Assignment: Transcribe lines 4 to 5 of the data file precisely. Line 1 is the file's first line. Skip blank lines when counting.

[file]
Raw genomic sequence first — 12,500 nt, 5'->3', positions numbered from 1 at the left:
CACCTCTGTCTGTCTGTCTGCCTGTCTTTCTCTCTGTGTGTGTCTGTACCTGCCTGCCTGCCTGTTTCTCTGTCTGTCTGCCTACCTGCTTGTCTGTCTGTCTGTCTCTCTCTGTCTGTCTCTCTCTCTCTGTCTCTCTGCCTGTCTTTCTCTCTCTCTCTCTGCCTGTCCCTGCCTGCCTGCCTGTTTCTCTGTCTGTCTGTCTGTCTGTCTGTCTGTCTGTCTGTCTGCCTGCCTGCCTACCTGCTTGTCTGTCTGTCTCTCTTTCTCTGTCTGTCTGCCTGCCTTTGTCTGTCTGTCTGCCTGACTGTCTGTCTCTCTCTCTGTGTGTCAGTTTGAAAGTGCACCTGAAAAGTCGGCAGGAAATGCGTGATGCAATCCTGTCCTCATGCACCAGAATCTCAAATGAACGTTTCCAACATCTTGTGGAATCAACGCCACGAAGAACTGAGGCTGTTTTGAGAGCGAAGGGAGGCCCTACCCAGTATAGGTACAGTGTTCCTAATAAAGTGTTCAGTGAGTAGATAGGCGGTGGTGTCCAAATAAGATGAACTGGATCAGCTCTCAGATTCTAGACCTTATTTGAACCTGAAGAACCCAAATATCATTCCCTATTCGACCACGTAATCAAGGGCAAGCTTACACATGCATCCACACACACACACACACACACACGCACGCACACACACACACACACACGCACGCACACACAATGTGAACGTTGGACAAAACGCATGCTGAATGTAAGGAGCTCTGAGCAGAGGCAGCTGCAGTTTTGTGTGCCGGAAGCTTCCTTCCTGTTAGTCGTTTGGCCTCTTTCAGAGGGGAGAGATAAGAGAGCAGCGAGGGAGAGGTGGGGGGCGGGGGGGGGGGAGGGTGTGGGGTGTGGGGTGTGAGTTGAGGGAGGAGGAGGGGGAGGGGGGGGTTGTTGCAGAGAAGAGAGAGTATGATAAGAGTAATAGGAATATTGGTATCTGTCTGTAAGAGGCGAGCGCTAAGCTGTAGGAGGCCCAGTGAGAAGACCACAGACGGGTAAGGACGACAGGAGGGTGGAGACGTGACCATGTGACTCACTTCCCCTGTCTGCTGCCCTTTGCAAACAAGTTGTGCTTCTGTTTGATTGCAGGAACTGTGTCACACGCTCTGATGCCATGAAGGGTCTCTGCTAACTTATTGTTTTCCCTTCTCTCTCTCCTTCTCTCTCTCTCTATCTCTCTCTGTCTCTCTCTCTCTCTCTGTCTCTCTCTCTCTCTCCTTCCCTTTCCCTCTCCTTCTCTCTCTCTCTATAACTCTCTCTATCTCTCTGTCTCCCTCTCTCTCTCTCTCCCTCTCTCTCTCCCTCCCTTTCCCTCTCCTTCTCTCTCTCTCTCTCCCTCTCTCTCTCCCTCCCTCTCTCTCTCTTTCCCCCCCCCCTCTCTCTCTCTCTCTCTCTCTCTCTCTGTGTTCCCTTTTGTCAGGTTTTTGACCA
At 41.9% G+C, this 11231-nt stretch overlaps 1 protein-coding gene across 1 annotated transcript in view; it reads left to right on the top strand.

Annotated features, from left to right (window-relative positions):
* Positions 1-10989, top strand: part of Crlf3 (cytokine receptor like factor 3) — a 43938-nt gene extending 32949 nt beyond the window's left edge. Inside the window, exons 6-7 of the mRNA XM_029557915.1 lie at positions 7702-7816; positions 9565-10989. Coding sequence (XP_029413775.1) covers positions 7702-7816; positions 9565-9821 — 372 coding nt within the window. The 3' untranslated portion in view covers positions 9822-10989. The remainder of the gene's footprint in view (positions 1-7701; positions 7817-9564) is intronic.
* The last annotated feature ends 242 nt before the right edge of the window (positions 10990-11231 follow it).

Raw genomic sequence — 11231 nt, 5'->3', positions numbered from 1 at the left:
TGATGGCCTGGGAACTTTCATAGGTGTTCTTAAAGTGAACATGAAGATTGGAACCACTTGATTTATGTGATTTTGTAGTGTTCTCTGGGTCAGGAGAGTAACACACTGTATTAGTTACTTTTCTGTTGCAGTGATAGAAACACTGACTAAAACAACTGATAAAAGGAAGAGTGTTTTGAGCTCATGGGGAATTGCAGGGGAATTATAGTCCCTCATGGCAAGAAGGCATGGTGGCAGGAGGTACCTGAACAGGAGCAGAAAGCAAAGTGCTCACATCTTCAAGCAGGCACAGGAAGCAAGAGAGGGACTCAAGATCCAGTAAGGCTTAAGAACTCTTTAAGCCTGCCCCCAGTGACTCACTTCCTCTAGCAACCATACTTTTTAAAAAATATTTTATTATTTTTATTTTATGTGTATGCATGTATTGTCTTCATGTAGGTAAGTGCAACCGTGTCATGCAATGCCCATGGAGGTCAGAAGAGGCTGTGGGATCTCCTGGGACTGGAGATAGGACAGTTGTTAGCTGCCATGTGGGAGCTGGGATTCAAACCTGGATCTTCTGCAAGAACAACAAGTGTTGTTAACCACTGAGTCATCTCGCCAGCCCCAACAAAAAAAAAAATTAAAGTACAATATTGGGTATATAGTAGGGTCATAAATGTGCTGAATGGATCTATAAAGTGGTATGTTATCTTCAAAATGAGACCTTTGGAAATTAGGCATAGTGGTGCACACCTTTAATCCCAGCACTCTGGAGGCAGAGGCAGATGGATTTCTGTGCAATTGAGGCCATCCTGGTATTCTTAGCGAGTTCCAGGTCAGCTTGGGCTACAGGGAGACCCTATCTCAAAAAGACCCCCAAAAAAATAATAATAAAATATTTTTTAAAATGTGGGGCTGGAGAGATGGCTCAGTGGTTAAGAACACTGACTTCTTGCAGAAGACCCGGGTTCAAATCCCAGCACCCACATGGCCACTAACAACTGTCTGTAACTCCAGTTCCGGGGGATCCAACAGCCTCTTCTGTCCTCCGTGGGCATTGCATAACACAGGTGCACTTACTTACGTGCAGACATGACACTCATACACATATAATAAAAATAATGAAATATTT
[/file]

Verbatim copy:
Annotated features, from left to right (window-relative positions):
* Positions 1-10989, top strand: part of Crlf3 (cytokine receptor like factor 3) — a 43938-nt gene extending 32949 nt beyond the window's left edge. Inside the window, exons 6-7 of the mRNA XM_029557915.1 lie at positions 7702-7816; positions 9565-10989. Coding sequence (XP_029413775.1) covers positions 7702-7816; positions 9565-9821 — 372 coding nt within the window. The 3' untranslated portion in view covers positions 9822-10989. The remainder of the gene's footprint in view (positions 1-7701; positions 7817-9564) is intronic.